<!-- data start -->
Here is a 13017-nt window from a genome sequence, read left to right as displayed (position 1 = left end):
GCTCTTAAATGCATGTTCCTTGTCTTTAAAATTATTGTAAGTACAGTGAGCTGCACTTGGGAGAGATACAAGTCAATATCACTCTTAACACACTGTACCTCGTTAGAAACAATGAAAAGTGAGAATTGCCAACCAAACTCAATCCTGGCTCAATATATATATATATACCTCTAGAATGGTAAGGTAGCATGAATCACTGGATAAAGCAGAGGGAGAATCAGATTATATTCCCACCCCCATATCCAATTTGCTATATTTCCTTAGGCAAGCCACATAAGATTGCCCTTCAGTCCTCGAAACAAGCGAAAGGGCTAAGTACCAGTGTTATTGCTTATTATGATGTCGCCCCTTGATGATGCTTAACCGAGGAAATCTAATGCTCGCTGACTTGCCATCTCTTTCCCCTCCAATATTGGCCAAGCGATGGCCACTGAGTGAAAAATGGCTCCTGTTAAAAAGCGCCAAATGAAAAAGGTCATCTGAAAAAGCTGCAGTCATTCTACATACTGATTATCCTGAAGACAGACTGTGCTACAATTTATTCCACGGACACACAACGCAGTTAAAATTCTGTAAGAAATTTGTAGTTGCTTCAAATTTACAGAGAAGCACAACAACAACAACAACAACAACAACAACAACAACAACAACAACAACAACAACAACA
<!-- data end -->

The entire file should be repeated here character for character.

Here is a 13017-nt window from a genome sequence, read left to right as displayed (position 1 = left end):
GCTCTTAAATGCATGTTCCTTGTCTTTAAAATTATTGTAAGTACAGTGAGCTGCACTTGGGAGAGATACAAGTCAATATCACTCTTAACACACTGTACCTCGTTAGAAACAATGAAAAGTGAGAATTGCCAACCAAACTCAATCCTGGCTCAATATATATATATATACCTCTAGAATGGTAAGGTAGCATGAATCACTGGATAAAGCAGAGGGAGAATCAGATTATATTCCCACCCCCATATCCAATTTGCTATATTTCCTTAGGCAAGCCACATAAGATTGCCCTTCAGTCCTCGAAACAAGCGAAAGGGCTAAGTACCAGTGTTATTGCTTATTATGATGTCGCCCCTTGATGATGCTTAACCGAGGAAATCTAATGCTCGCTGACTTGCCATCTCTTTCCCCTCCAATATTGGCCAAGCGATGGCCACTGAGTGAAAAATGGCTCCTGTTAAAAAGCGCCAAATGAAAAAGGTCATCTGAAAAAGCTGCAGTCATTCTACATACTGATTATCCTGAAGACAGACTGTGCTACAATTTATTCCACGGACACACAACGCAGTTAAAATTCTGTAAGAAATTTGTAGTTGCTTCAAATTTACAGAGAAGCACAACAACAACAACAACAACAACAACAACAACAACAACAACAACAACAACAACAACA